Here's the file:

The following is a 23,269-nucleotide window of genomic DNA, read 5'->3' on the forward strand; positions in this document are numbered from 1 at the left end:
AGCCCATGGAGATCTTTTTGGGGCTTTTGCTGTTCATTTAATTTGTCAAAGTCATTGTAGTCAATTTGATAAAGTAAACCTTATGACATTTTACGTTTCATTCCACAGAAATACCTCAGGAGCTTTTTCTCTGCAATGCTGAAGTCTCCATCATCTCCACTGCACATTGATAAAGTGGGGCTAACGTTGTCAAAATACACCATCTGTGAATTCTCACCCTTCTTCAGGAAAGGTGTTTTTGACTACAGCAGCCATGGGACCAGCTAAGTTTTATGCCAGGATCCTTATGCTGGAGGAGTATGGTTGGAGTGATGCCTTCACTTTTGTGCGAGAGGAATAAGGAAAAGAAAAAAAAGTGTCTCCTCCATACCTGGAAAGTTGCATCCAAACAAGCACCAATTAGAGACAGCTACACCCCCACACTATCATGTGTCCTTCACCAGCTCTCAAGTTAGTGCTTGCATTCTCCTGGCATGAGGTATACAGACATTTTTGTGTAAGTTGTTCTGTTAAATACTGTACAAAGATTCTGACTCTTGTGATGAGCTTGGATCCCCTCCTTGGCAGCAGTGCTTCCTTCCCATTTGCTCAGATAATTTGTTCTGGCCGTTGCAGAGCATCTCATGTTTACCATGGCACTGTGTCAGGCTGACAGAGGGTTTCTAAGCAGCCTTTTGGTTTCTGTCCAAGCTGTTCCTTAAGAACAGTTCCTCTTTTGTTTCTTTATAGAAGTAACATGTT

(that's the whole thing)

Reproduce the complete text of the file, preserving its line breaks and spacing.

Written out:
The following is a 23,269-nucleotide window of genomic DNA, read 5'->3' on the forward strand; positions in this document are numbered from 1 at the left end:
AGCCCATGGAGATCTTTTTGGGGCTTTTGCTGTTCATTTAATTTGTCAAAGTCATTGTAGTCAATTTGATAAAGTAAACCTTATGACATTTTACGTTTCATTCCACAGAAATACCTCAGGAGCTTTTTCTCTGCAATGCTGAAGTCTCCATCATCTCCACTGCACATTGATAAAGTGGGGCTAACGTTGTCAAAATACACCATCTGTGAATTCTCACCCTTCTTCAGGAAAGGTGTTTTTGACTACAGCAGCCATGGGACCAGCTAAGTTTTATGCCAGGATCCTTATGCTGGAGGAGTATGGTTGGAGTGATGCCTTCACTTTTGTGCGAGAGGAATAAGGAAAAGAAAAAAAAGTGTCTCCTCCATACCTGGAAAGTTGCATCCAAACAAGCACCAATTAGAGACAGCTACACCCCCACACTATCATGTGTCCTTCACCAGCTCTCAAGTTAGTGCTTGCATTCTCCTGGCATGAGGTATACAGACATTTTTGTGTAAGTTGTTCTGTTAAATACTGTACAAAGATTCTGACTCTTGTGATGAGCTTGGATCCCCTCCTTGGCAGCAGTGCTTCCTTCCCATTTGCTCAGATAATTTGTTCTGGCCGTTGCAGAGCATCTCATGTTTACCATGGCACTGTGTCAGGCTGACAGAGGGTTTCTAAGCAGCCTTTTGGTTTCTGTCCAAGCTGTTCCTTAAGAACAGTTCCTCTTTTGTTTCTTTATAGAAGTAACATGTT